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Courtesy photo / Edward Skwiot

The case of a deceased voter in Dade County, Georgia, whose identity was used to cast a mail ballot in the Nov. 3 general election has drawn the attention of local authorities — and is being used by the re-election campaign of President Donald Trump to emphasize concerns about vote fraud.

Edward Zigmund Skwiot, a veteran of the United States Navy, died on April 28, 2015, at his home in Trenton at age 82. Skwiot was born in Meriden, Connecticut, and had a passion for bluegrass music.

According to the Georgia secretary of state's "My Voter" page, a ballot with Skwiot's name was accepted on Oct. 19 after an absentee ballot was requested on Oct. 1.

Tammie Vaughan, Dade County's elections supervisor, said the issue has been brought to her attention and will be investigated.

"I have already turned this information over to the secretary of state to be given to the investigator," Vaughn said.

Walter Jones with the Georgia Secretary of State's Office said he is looking into the matter.

The Trump campaign highlighted the Skwiot case and three others in a news release on Wednesday morning.

"Having confidence in our elections means knowing that votes are legally cast and that voters themselves are legally eligible to cast a ballot," the release said.

Skwiot and his wife, Doris, lived in Trenton up until Skwiot's death in 2015.

Michael Bell, Doris' son, lives in East Ridge. He told the Times Free Press that his mother lived at the house for about a year after her husband's death and then sold the house on Bell Circle in Trenton — the house where the mail ballot was sent.

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Google / Voter records show a mail ballot was sent to this house in Trenton, Georgia, where Edward Skwiot once lived.

Doris Skwiot now lives in Catoosa County. Bell told the Times Free Press there's no way Doris could have requested a ballot for her late husband or sent one in on his behalf.

What's even more concerning, Bell said, is the state's elections website says an application for an absentee ballot was requested on behalf of Skwiot for the upcoming runoff election.

"This is all fraudulent behavior on somebody's part," Bell said.

Bell said Edward and Doris would make it a point to vote early and in person for every election. Edward Skwiot took pride in voting and made sure to exercise his right to vote, Bell said.

There's no way to know which presidential candidate received the vote on the improper 2020 ballot cast in the name of Edward Skwiot. But David Skwiot, one of Edward's sons who still lives in Connecticut, has a pretty clear idea of who his dad would have voted for if he were alive.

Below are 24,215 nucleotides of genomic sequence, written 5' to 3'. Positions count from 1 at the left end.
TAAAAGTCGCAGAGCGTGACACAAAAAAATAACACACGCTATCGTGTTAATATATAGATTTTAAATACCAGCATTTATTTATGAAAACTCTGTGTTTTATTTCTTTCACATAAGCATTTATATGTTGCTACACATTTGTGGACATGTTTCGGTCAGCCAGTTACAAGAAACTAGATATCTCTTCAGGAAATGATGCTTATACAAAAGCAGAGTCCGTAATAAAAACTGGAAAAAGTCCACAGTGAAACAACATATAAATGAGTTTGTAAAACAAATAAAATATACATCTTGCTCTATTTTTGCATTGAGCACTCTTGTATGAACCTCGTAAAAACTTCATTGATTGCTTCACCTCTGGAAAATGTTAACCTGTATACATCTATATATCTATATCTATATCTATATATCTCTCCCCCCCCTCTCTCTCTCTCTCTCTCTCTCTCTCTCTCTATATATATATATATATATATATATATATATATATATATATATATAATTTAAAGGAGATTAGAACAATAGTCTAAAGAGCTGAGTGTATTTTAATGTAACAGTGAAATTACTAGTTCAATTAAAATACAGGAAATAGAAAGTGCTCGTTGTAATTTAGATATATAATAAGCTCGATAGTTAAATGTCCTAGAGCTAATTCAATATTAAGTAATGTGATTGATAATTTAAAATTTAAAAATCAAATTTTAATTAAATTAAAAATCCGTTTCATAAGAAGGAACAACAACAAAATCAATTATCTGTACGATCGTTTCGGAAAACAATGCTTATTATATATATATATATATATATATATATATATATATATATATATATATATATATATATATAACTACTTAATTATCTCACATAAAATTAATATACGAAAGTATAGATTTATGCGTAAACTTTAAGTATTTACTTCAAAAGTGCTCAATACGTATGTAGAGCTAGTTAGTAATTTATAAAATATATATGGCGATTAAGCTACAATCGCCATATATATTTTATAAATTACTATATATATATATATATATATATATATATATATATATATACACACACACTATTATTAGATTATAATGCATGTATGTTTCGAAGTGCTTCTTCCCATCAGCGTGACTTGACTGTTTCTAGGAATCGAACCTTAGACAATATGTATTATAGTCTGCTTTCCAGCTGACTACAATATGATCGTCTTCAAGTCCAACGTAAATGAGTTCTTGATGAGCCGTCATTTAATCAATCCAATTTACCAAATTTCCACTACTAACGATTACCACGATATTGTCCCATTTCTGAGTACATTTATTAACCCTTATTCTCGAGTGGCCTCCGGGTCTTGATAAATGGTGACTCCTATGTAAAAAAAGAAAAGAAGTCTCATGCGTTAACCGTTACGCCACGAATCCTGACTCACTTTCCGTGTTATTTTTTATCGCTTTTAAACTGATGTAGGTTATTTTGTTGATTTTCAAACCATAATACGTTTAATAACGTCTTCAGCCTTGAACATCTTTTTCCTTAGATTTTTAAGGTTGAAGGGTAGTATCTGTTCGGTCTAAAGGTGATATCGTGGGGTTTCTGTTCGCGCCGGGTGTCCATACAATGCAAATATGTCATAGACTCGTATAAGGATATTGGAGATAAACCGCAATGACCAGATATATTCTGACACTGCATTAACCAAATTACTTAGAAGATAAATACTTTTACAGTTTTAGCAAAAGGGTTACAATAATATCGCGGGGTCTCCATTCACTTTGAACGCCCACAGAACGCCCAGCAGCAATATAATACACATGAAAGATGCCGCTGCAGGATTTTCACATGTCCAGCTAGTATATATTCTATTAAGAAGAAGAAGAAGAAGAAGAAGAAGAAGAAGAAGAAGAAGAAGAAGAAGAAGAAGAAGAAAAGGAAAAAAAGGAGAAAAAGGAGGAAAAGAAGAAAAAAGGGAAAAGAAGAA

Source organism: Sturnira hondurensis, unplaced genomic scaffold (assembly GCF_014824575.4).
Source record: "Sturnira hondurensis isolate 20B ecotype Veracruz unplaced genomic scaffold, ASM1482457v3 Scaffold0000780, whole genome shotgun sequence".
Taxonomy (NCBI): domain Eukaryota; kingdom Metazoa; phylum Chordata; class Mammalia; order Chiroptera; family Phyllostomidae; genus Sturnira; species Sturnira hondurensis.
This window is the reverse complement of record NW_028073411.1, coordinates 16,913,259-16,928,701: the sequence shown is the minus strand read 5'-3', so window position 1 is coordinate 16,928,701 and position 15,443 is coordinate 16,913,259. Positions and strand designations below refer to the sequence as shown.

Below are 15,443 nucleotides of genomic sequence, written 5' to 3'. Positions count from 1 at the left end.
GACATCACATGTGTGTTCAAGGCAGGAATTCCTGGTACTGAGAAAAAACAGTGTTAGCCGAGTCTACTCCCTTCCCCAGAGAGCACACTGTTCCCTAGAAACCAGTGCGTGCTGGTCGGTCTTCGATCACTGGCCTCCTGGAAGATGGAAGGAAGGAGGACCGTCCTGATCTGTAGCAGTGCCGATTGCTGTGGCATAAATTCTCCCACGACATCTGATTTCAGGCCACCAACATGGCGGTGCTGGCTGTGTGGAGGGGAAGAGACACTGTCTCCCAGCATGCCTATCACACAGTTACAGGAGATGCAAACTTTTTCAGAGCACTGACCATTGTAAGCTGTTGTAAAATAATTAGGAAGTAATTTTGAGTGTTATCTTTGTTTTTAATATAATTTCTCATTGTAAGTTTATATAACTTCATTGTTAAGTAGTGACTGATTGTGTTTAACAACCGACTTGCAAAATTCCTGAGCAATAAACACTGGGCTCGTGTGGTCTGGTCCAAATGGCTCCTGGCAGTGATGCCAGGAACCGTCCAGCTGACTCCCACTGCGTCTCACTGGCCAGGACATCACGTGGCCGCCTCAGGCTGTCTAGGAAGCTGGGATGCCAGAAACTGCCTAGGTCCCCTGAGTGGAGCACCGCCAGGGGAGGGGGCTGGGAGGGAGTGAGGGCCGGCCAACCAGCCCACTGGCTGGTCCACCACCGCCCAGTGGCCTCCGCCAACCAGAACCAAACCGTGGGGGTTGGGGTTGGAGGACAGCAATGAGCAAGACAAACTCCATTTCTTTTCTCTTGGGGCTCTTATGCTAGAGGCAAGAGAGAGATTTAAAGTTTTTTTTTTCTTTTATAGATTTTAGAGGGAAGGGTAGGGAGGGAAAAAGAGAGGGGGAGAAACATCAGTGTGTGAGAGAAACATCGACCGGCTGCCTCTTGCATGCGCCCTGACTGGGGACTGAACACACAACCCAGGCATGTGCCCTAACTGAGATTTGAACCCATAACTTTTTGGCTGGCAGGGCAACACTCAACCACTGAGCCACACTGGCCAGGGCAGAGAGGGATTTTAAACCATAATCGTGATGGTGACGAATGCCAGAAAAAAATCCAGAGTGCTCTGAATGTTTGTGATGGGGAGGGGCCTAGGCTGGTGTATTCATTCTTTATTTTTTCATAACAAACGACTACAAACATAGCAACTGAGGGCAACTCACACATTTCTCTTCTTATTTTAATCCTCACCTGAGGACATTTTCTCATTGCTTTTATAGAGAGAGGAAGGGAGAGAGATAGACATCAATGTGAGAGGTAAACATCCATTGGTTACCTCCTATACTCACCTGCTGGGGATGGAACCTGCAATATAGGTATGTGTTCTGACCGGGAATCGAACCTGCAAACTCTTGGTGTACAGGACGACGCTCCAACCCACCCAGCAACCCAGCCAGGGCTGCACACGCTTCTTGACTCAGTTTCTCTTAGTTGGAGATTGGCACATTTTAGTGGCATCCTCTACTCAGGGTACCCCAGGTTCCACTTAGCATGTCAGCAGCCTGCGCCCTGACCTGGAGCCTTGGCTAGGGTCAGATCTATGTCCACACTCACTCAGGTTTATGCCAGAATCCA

"There's no way in hell he would've voted for Biden," David said.

Georgia is one front in a nationwide scramble by Trump forces to question his loss in multiple states, after The Associated Press and other news organizations declared Biden the victor Saturday when he surpassed the 270 electoral vote threshold with victories in Pennsylvania and Nevada.

A flurry of post-election activity by Trump has highlighted instances such as the Skwiot vote that may indicate concerns with the election system's vulnerability, but it's hard to say at this point that the effort could successfully overcome the margins of tens of thousands of votes Biden is racking up as counts continue across the nation.

The AP has not yet called the presidential race for Georgia's 16 electoral votes. Biden now leads by more than 14,000 votes in the state.

Earlier this week, U.S. Sens. David Perdue and Kelly Loeffler took the surprising step of calling for the resignation of Secretary of State Brad Raffensperger, the state's chief elections officer and a fellow member of the GOP.

Raffensperger quickly shot back, saying he would not be stepping down. He instead recommended Perdue and Loeffler focus on winning their runoff elections in January, which will decide which party controls the U.S. Senate for the next two years.

Raffensperger said his office is investigating any specific reports of illegal votes, but officials don't expect to find any significant problems.

"Does it rise to the numbers or margin necessary to change the outcome to where President Trump is given Georgia's electoral votes? That is unlikely," Raffensperger said.

Gabriel Sterling, Georgia's voting system implementation manager, has said in a number of news conferences that in every election there will be a small number of illegal votes and every instance will be investigated. Sterling also said the state has seen no evidence of widespread voter fraud.

On Wednesday, Raffensperger announced the state would perform a hand recount to verify the outcome of the 2020 results in Georgia. That means all 159 counties will have 10 days to verify nearly 5 million votes. The count will act as an audit, a recount and as a recanvass all at once.

Contact Patrick Filbin at pfilbin@timesfreepress.com or 423-757-6476. Follow him on Twitter @PatrickFilbin.

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